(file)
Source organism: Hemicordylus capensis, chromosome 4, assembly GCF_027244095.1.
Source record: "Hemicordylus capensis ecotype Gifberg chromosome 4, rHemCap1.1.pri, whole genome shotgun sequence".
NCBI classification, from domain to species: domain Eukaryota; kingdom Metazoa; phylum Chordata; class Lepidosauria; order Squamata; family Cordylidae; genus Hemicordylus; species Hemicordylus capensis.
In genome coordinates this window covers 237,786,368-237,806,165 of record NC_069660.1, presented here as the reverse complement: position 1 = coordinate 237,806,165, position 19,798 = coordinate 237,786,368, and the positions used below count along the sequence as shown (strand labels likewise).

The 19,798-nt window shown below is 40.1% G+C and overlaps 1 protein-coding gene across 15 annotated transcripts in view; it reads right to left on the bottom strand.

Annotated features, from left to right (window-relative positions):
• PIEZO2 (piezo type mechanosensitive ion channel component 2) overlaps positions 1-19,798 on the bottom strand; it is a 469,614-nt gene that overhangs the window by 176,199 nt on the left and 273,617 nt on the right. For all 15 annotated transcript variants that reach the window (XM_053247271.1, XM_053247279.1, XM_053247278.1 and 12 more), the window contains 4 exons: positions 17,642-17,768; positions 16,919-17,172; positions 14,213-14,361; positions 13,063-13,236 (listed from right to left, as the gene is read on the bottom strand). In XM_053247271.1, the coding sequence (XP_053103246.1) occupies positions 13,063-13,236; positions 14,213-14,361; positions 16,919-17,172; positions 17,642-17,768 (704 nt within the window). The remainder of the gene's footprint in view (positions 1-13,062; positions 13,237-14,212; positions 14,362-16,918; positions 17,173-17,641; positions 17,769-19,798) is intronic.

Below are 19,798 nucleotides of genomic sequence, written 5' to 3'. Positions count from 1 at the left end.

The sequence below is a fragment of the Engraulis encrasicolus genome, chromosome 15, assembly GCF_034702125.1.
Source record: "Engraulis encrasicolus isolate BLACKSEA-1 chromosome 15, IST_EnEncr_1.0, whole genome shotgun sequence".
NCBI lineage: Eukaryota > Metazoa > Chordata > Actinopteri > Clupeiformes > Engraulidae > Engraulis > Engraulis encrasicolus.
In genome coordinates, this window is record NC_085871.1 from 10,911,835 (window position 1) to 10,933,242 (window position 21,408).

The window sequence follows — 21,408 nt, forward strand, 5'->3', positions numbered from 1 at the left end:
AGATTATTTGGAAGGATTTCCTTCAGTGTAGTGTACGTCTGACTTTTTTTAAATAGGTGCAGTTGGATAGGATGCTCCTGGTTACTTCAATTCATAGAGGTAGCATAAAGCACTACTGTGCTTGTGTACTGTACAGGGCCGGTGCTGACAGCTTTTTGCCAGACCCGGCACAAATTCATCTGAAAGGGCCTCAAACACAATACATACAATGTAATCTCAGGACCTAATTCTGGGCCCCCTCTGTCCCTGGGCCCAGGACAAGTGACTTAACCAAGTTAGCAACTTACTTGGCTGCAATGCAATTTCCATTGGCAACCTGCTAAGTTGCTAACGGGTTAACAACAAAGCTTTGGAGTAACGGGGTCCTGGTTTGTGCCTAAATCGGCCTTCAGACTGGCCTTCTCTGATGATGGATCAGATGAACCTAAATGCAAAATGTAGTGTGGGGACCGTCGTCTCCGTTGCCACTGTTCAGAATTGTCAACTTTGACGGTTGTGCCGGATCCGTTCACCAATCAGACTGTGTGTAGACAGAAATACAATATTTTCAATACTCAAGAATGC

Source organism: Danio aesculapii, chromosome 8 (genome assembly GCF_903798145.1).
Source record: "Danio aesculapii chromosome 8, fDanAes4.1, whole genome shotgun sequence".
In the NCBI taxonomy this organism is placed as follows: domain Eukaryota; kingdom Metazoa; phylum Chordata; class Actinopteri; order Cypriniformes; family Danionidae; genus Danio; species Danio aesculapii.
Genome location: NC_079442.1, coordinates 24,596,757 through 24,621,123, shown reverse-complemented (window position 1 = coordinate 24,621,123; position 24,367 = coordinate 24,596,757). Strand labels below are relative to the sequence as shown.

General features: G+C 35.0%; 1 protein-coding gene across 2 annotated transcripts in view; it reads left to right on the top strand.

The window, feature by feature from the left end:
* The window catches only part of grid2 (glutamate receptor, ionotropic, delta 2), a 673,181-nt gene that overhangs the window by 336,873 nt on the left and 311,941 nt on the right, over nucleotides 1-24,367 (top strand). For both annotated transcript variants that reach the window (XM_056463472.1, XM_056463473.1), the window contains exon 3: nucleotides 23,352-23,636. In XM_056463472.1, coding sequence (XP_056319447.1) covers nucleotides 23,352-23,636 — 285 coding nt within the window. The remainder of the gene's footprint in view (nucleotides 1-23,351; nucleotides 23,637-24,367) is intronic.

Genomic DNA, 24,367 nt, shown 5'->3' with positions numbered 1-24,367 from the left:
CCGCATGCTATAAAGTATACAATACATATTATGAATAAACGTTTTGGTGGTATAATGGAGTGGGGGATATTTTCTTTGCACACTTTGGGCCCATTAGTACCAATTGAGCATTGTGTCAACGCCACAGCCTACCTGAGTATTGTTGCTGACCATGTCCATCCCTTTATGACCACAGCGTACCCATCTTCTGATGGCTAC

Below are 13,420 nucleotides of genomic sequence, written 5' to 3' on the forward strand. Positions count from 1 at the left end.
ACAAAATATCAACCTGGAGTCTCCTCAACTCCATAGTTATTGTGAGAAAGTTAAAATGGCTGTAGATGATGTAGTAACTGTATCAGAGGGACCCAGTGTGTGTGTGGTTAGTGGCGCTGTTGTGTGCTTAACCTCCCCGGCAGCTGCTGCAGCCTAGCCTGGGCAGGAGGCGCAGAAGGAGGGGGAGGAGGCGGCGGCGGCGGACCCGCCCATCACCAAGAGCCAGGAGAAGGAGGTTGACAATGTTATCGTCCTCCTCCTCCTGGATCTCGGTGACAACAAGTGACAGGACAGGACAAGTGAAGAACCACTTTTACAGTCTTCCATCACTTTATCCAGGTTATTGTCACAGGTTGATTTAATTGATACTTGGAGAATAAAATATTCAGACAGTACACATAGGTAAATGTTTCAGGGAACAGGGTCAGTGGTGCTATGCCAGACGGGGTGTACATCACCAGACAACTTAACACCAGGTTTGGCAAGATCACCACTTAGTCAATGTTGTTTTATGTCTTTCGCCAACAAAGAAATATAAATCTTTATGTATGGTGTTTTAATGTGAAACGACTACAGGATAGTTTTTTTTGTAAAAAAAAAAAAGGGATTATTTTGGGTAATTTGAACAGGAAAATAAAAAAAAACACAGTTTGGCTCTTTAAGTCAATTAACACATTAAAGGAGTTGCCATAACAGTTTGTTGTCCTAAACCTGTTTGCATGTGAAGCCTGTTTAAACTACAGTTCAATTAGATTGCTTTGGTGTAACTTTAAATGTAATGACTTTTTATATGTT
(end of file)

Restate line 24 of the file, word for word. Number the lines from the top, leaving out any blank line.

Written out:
Below are 13,420 nucleotides of genomic sequence, written 5' to 3' on the forward strand. Positions count from 1 at the left end.